The guide to researching your family history.

Catherine Meades BSc DipGen QG
Cameo Family History

A series to lead you through the process of discovering your family’s story in simple steps, with some tips and tricks to help you through, round or over brick walls.

Part 9 – Wills and Administrations

Wills can be really interesting for family historians. They give us an insight into the mind of the person who wrote them – not to mention they can list most of the members of the person’s family.

1858 is the key date when looking for wills.

From 1858 onwards, probate became the responsibility of the state and copies of the original documents can be obtained via a government website for £10 each.

Before 1858, probate was the responsibility of the courts of the Anglican church – even for the wills of non-Anglicans.

These church courts were hierarchical so depending on the size and location of the deceased’s assets, there were typically a number of levels at which a will could be proved – the highest being the Prerogative Court of Canterbury (PCC).

Luckily, most wills for the Diocese of Durham (which included Northumberland) were proved in the Durham Consistory Court.

The originals of these wills are kept in the Palace Green Library in Durham and images for many are available online.

Administration was the process by which someone was legal appointed to administer an estate in the absence of a will.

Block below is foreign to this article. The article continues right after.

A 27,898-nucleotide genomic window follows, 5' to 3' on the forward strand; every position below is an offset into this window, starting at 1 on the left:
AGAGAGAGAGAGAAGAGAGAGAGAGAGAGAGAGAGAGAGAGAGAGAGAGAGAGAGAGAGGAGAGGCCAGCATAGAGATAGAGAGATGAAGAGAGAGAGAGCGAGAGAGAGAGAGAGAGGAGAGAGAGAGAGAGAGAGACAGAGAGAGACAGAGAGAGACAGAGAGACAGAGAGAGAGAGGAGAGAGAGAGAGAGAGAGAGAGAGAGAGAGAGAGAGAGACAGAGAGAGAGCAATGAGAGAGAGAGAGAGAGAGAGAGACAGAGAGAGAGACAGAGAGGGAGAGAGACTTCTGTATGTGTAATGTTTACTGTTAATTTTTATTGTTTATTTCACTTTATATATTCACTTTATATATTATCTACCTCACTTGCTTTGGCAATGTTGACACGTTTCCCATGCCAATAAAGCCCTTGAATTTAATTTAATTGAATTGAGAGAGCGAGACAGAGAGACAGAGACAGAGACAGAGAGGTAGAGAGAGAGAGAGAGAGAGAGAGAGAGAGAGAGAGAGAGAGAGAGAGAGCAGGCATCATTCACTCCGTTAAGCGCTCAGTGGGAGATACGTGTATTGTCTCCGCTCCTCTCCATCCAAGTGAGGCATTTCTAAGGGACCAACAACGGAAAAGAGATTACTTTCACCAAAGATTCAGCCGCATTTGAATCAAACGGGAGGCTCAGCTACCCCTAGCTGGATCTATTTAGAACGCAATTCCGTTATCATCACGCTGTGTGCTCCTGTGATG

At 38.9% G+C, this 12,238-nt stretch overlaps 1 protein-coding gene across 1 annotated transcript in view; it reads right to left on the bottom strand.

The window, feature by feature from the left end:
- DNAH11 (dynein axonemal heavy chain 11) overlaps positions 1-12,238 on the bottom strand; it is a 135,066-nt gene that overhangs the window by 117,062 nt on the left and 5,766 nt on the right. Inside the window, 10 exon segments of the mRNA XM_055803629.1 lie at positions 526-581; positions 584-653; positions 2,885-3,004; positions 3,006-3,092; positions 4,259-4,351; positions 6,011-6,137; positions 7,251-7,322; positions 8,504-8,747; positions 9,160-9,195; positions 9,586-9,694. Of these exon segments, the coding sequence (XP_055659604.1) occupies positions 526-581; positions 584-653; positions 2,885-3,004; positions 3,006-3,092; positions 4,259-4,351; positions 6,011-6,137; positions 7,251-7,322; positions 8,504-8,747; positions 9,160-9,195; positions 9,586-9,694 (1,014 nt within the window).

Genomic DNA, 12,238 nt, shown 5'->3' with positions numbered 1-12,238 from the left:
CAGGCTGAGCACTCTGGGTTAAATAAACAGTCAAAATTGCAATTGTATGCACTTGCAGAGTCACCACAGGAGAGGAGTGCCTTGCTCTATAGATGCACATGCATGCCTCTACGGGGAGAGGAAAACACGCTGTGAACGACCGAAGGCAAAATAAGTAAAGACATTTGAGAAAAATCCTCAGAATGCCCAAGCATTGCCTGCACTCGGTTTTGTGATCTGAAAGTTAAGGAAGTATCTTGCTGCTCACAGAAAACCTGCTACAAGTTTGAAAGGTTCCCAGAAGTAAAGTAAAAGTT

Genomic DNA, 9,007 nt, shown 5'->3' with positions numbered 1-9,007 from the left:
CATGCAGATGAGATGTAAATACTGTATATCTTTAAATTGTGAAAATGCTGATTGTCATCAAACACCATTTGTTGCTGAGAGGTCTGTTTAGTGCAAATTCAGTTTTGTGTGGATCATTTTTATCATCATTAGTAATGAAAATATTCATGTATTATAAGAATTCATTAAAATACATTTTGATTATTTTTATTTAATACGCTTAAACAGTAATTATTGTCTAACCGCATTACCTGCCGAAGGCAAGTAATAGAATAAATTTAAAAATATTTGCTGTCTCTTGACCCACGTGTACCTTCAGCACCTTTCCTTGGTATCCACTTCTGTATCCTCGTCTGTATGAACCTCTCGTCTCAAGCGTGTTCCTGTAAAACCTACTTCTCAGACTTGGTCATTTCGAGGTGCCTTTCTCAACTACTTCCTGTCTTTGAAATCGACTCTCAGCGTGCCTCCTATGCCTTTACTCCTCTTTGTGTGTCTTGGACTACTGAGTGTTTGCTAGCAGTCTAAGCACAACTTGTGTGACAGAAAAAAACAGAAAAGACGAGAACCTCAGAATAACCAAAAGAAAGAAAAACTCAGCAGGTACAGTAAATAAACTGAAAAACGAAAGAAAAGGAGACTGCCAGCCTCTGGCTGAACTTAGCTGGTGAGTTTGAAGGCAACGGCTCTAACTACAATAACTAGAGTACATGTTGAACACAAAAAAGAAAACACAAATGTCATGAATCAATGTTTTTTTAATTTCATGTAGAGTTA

The associated records – often known as “Admons” – are much briefer than wills but may still provide useful information. Admons are obtained from the same sources as wills.

For more information on the registers of various non-conformist groups together with previous articles in this series, see the Cameo Family History Website:

Next month: Newspapers

Tel: 07855 556 384
Facebook: @cameofh



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Catherine Meades
My name is Catherine Anne Meades and Cameo Family History is the result of my love of telling the stories of ordinary people from the past. I have a degree in Chemistry and a career of over 35 years in the chemical information and chemical regulations sectors. I have been involved with online data searching since its earliest, pre-internet, days and I have massive experience in research across a range of subjects which I am now bringing to the field of genealogy. Following attending a five-week family history course at my local library in 2008, I discovered a passion for the subject and the process of finding out about people in the past which grows as I learn more about the subject and which led me to found Cameo Family History. I also have experience in presenting and training and, as my friends and family will testify, I love nothing more that talking about family history research and the discoveries I have made. Believing that proper training is the basis of professionalism, I have completed the Correspondence Course in Genealogy of the Institute of Heraldic and Genealogical Studies and have achieved the Higher Certificate in Genealogy. I am an Associate of AGRA, the Association of Genealogists and Researchers in Archives. ( ) I am a member of the Association of Professional Genealogists (APG, )


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